Acidic pH—the weakness of cancer cells

July 31, 2018, Institute for Research in Biomedicine (IRB Barcelona)
Computational prediction of the proliferation of healthy and cancerous cells at different intracellular pH. Cancer cells proliferate well at basic pH, but at acidic pH they become vulnerable . Credit: Institute for Research in Biomedicine-IRB

A new computational model has allowed researchers to identify new therapeutic targets that can attack cancer cells by lowering their intracellular pH. The study, which is the result of collaboration between IRB Barcelona, the Moffitt Cancer Center, and the University of Maryland, has been published in Nature Communications.

Cancer cells are known to acidify their environment and, consequently, the interior of the cells themselves are alkalised. In principle, this deregulation should hinder the development and proliferation of these cells. However, exactly the opposite happens in cancer. A computational study co-authored by computational chemist Miquel Duran-Frigola, from the Institute for Research in Biomedicine (IRB Barcelona), has demonstrated that cancer cells proliferate less and in a less robust manner when their internal pH is lowered, that is to say, it becomes more acidic. This finding thus reveals opportunities for new therapeutic approaches to tackle the disease.

Using hundreds of thousands of data from previous biochemical assays and a database on the gene expression of cancer cells, the researchers have developed a that analyses how variations in pH affect the activity of almost 2000 metabolic enzymes. "We are a computational lab and we are devoted to systems biology. We wanted to address the question on a large scale," says Miquel Duran-Frigola, Associate Researcher with the Structural Bioinformatics and Network Biology lab, headed by ICREA researcher Patrick Aloy. "Understanding the link between metabolic pathways that work better under different pHs can give us an idea about the mechanisms used by cancer to survive at basic pH," explains Duran-Frigola.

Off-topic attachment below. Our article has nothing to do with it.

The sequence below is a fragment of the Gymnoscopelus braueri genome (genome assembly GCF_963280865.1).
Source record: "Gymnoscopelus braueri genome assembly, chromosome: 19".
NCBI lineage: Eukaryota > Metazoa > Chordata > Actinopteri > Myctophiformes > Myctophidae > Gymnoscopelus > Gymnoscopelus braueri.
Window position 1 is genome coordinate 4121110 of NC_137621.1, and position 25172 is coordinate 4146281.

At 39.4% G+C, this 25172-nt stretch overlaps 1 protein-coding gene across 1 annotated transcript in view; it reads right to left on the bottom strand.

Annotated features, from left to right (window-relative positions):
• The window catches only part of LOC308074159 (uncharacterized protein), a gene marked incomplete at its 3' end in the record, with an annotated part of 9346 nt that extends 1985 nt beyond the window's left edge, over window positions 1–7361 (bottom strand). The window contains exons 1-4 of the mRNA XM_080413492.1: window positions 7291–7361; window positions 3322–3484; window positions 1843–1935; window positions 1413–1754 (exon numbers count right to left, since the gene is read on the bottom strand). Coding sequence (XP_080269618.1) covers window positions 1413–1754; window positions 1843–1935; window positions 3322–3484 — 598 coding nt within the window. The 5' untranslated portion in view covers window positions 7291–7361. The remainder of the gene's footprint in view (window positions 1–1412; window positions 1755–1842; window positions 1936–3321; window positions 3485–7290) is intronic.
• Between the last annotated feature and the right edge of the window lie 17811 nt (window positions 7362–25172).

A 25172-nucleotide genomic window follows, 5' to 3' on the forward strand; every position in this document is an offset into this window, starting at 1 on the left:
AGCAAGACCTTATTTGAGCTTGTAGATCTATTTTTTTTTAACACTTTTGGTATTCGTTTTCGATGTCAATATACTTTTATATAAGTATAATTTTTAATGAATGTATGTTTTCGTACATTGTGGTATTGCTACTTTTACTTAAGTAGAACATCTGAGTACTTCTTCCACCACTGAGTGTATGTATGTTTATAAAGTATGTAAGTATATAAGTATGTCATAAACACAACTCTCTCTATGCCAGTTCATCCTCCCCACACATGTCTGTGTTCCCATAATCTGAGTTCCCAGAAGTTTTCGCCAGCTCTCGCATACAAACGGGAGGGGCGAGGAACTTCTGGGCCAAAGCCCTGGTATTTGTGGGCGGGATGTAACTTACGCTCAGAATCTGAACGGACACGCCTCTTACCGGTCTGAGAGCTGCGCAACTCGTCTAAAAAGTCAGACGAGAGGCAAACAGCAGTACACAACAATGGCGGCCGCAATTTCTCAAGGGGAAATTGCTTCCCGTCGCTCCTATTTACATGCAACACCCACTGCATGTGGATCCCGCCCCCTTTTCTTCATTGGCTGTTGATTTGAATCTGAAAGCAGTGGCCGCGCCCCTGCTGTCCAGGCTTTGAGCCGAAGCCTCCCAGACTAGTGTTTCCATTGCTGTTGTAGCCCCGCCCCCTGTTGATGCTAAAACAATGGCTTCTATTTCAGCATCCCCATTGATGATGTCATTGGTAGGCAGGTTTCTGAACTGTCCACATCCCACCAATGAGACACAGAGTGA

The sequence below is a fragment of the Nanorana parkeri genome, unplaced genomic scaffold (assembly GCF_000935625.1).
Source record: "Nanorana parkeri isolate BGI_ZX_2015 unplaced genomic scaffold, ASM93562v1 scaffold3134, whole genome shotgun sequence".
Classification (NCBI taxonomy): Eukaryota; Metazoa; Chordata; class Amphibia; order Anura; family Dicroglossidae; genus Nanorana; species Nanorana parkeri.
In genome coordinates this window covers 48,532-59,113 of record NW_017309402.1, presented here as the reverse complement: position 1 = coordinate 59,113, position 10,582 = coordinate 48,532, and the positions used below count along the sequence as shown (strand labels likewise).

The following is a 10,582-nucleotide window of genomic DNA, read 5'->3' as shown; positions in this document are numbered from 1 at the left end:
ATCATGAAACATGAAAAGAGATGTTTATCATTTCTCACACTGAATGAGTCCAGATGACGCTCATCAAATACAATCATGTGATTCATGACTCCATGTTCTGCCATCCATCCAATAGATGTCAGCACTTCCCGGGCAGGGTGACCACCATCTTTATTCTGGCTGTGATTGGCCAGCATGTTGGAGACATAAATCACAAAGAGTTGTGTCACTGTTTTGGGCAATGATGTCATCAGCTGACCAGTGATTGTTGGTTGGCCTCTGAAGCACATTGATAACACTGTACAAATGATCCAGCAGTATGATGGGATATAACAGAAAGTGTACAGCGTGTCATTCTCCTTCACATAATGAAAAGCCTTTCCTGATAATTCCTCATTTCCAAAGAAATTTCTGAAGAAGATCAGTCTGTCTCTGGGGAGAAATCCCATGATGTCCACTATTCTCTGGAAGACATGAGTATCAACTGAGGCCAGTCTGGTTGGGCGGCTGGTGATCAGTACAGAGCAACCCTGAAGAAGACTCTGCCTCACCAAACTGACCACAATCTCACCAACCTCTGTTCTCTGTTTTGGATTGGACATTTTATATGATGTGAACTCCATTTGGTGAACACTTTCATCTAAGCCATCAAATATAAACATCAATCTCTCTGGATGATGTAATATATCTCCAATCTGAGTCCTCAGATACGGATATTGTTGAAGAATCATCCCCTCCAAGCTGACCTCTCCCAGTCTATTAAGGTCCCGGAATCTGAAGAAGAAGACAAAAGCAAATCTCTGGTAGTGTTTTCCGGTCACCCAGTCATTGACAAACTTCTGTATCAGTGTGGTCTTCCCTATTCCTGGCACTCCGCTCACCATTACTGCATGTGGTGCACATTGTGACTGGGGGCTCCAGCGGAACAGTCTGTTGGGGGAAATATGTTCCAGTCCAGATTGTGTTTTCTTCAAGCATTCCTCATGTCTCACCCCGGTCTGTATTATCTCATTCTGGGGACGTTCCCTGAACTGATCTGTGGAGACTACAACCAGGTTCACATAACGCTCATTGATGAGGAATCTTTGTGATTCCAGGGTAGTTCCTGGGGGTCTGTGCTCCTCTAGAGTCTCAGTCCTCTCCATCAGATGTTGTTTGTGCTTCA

Acidification as an objective

The researchers have confirmed the hypothesis that they initially formulated. According to this hypothesis, if cancer cells proliferate easily in an alkaline environment, then they would be more vulnerable under acidic conditions. This paves the way to considering the of the themselves, combined with more conventional therapies, as a good therapeutic strategy.

Furthermore, the researchers have identified the that work synergistically with intracellular acidity in the development of cancer, thus revealing these molecules as possible therapeutic targets. Indeed, five of these potential targets have already been tested in the lab using breast cancer cell lines and have yielded promising results.

"This work is still very academic, but we believe that some of the targets identified are ready to be tested in animals, thus allowing us to move into more advanced pre-clinical trial stages," says Miquel Duran-Frigola. The study, which has been performed in collaboration with the Moffitt Cancer Center and the University of Maryland, both in the US, has been published in Nature Communications.

Explore further: New therapeutic targets for tumours associated with chronic inflammation

More information: Erez Persi et al. Systems analysis of intracellular pH vulnerabilities for cancer therapy, Nature Communications (2018). DOI: 10.1038/s41467-018-05261-x

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